Preferred fatty acids are those combined with glycerine in linseed oil.

Linseed fatty acids which form the partial esters of the anhydrosorbitols of this invention include:

stearic. palmitic. oleic. ricinoleic,

linoleic, linolenic. and lauric acids.

Linseed contains the following percentages of saturated acids.

Percent palmitic 4 7 stearic I 5 arachidic U3 0.9 lignoceric trace and the following percentages of unsaturated acids:

Percent oleic l2 H linoleic 7 IT linolenic 3 h The esters of the present invention are of the monomeric cyclic inner ethers of sorbitol. The formation of the cthers from the alcohols involves dehydration which may be accomplished by heating and driving off water. The splitting off of water from 2 hydroxyls attached to polyhydric alcohols can proceed both internally and externally. ln internal ethcrification the two hydroxyls are both attached to the same molecule of polyhydric alcohol. formation ofthc ether link leads to oxide or carbon-oxygen rings. The disposition of the hydroxyl groups allows the formation of rings having four to seven members. by internal cthcriflcation to produce cyclic internal cthers.

It is to be understood that wherever in this specification the term sorbitan" is employed. this term does not necessarily mean a single chemical compound but may refer to a mixture of several anhydro derivatives falling therein. Thus sorbitan is not necessarily a single monoanhy drosorbitol but may comprise several isomeric monoanhydrosorbitols.

The monoesters of the inner ethers may be prepared directly from the hexahydric alcohols, the reaction being carried out under conditions that assure the formation of the inner ether from the hexahydric alcohol and the esteriflcation of the inner ether with the fatty acid. or they may be prepared directly from the inner ethers themselves by esterification thereof under appropriate conditions.

The polyoxyethylene sorbitan partial esters of this invention may be synthesized by forming partial esters of at least one of the following anhydrosorbitols of the formulae;

and etherification of at least two hydroxyl groups of the foregoing with ethylene oxide.

The linseed fatty acid ester of sorbitan as defined herein may also contain phosphatidyl choline. phosphatidyl ethanolamine. phosphatidyl serine. phosphatidyl inositol. as well as triglycerides of fatty acids. and carbohydrates.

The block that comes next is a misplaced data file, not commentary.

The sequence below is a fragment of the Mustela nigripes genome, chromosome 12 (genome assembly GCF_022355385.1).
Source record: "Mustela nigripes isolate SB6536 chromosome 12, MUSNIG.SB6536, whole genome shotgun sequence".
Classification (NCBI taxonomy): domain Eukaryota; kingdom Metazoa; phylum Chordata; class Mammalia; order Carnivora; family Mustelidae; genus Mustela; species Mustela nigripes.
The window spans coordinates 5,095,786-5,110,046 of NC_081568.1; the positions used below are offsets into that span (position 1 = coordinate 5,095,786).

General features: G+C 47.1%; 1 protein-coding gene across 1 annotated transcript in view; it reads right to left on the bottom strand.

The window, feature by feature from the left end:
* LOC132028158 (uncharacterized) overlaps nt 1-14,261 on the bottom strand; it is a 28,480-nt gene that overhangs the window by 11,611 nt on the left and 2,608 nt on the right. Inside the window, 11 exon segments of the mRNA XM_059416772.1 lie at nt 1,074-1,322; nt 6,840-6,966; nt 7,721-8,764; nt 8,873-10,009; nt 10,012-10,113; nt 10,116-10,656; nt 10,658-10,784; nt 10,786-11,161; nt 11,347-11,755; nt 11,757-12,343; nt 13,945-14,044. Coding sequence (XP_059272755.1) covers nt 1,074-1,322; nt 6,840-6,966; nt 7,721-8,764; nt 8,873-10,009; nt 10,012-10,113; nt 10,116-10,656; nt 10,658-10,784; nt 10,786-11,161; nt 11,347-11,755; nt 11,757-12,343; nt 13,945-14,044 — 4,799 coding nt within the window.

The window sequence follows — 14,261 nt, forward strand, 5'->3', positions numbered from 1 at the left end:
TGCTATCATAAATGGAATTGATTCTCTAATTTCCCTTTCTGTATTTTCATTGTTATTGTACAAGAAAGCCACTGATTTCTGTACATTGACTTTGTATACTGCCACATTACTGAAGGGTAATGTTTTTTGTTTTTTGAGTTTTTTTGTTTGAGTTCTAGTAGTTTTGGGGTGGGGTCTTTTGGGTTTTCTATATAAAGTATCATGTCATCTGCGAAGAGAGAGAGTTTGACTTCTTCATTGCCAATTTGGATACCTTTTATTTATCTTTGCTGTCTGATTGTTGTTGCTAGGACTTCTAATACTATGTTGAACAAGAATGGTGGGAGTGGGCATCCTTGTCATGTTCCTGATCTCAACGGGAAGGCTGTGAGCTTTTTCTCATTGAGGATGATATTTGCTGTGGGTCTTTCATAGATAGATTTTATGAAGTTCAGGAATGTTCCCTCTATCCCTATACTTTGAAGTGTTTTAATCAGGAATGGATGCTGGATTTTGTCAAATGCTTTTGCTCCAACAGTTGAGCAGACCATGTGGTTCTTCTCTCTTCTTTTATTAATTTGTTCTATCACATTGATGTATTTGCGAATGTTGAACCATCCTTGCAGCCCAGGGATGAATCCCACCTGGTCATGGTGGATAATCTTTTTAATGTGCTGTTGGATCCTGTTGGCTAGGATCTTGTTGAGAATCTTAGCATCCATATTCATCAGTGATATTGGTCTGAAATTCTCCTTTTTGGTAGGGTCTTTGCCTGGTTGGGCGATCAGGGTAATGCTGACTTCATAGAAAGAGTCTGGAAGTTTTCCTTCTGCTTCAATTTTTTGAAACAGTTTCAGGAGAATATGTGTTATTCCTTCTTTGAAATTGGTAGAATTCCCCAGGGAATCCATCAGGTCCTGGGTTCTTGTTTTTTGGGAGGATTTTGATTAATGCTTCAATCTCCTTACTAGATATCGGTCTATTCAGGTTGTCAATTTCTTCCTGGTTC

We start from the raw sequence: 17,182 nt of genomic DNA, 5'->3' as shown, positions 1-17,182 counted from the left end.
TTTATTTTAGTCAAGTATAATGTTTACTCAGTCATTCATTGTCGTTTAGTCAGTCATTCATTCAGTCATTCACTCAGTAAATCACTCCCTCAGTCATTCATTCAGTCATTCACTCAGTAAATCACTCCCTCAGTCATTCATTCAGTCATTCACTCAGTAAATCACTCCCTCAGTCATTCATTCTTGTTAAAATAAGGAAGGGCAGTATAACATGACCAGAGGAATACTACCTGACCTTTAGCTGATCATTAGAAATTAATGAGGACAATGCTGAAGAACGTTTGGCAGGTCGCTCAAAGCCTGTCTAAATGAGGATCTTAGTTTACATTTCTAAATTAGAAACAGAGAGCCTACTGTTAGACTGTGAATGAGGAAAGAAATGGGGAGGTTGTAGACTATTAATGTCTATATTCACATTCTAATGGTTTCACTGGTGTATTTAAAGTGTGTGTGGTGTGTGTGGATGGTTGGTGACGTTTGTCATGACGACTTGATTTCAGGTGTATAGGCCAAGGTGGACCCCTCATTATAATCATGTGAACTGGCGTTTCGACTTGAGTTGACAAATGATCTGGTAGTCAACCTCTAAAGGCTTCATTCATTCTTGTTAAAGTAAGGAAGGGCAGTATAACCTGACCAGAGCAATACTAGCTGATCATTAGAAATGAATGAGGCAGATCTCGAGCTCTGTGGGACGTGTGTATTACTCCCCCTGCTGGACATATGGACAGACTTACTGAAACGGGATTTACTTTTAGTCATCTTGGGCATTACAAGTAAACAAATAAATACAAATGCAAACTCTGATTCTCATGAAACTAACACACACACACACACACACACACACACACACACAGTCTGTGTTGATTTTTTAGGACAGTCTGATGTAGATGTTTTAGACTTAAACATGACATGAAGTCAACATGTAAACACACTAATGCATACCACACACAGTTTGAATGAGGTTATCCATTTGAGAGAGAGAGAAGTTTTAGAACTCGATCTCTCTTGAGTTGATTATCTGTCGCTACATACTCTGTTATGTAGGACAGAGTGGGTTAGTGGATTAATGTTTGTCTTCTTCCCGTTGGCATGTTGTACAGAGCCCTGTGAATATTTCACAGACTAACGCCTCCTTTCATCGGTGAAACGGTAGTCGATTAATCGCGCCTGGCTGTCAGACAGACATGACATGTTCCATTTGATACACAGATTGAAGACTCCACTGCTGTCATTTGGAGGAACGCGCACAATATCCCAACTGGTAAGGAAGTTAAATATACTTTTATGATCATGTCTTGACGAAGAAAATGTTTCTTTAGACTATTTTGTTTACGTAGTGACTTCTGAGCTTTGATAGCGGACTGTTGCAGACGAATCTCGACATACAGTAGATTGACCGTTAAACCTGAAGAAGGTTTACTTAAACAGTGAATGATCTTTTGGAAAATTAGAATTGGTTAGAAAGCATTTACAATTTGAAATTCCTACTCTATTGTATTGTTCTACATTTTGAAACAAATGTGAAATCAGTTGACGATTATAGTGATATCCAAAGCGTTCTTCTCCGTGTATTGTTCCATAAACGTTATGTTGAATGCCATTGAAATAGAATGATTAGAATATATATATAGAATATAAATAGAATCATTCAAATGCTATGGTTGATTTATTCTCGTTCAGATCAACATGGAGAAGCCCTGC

The ratio of 1 part by weight to 7 parts by weight of linseed fatty acid ester of sorbitan to 0.5 parts to 3 parts by weight of ethoxylated fatty acid ester of sorbitan is operable for the purposes of this invention.

The weight ratio of surfactant combination to nonleafing aluminum ranges from 0.15 to 0.45.

According to a preferred embodiment this invention relates to an aqueous non-leafing aluminum flake composition containing a. a surfactant combination consisting essentially of from l part by weight to 7 parts by weight of at least one linseed fatty acid ester of sorbitan;

b. and from 0.5 parts to 2 parts by weight of polyoxyethylene sorbitan monolaurate. the ratio of surfac- 4 tant combination to non-leafing aluminum being from U. l5 to (1.4.

Water reducible coating vehicular resins that may be used in practicing this imcntion include acrylic latices as well as alkyd modified latices. polyesters and other thermosctting polymers.

Typical acrylic components include methyl methacrylatc. butyl acrylate. hy droxy propyl methacry late. acrylonitrile and acrylic acid. Butadiene styrene. acrylic ester resins. and polyvinyl acetate homo and copolymcrs are examples of essentially solid film-forming agents. which in suspension in water from solidin-liquid emulsions designated herein and in the prior art latex" type vehicles. Alkyd resins and tar products are examples of essentially liquid film-forming agents. which in suspension in water can form liquid-in-liquid emulsions designated herein and in the prior art emulsion type vehicles. Both general types or classes of vehicles above described. whether constituting solid-inliquid or liquid-in-liquid latex or emulsion type vehicles. respectively. contain appreciable amounts of water and are hereinafter referred to in the specification and claims as water reducible vehicles. which are ordinarily characterized by their incapability of admixture with aluminum flake pigmentation. in the absence of pressure-development in sealed containers of such formulations. Various conventional materials such as fillers. pigments and other colorants. thickening agents. etc.. may be added to the latices as is well known in the coating art. Thus. non-leafing aluminum flakes stabilized with certain non-ionic surfactants may be incorporated in a variety of water reducible resins.

According to another of its aspects. this invention is an improved aqueous coating composition comprising a water reducible film forming polymer with non-leafing aluminum particles dispersed therein in the presence of a surfactant combination consisting essentially of a. a linseed fatty ester of sorbitan; and

b. an ethoxylated linseed fatty ester of sorbitan.

In accordance with commercial practice in the paint industry. it is within conventional practices to include antifoaming agents. color-imparting compounds and viscosity controlling agents in water base flowable coating formulations. To this end one or more agents and- /or compounds may be included in metallic flake paste pigments and ready-mixed coating formulations falling within the scope of the invention without detracting from the beneficial presence of the surfactant system of this invention.

Color-imparting compounds which may be added in amounts of 5 to 50 percent by weight of the readymixed coating formulations have included conventional insoluble organic and inorganic dry pigments. flushed colors. and colors-in-oil. in addition to viscosity-controlling agents such as a 3 percent in water solution of methylcellulose. with the latter compound present in amounts between 0.1 and 8 percent by weight of the ready-mixed formulations.

Silicone antifoaming agents in amounts of 0.01 to 1-5 percent by weight of the water-containing or water base metallic flake pigment coating formulations may also be successfully employed in the practice of the invention.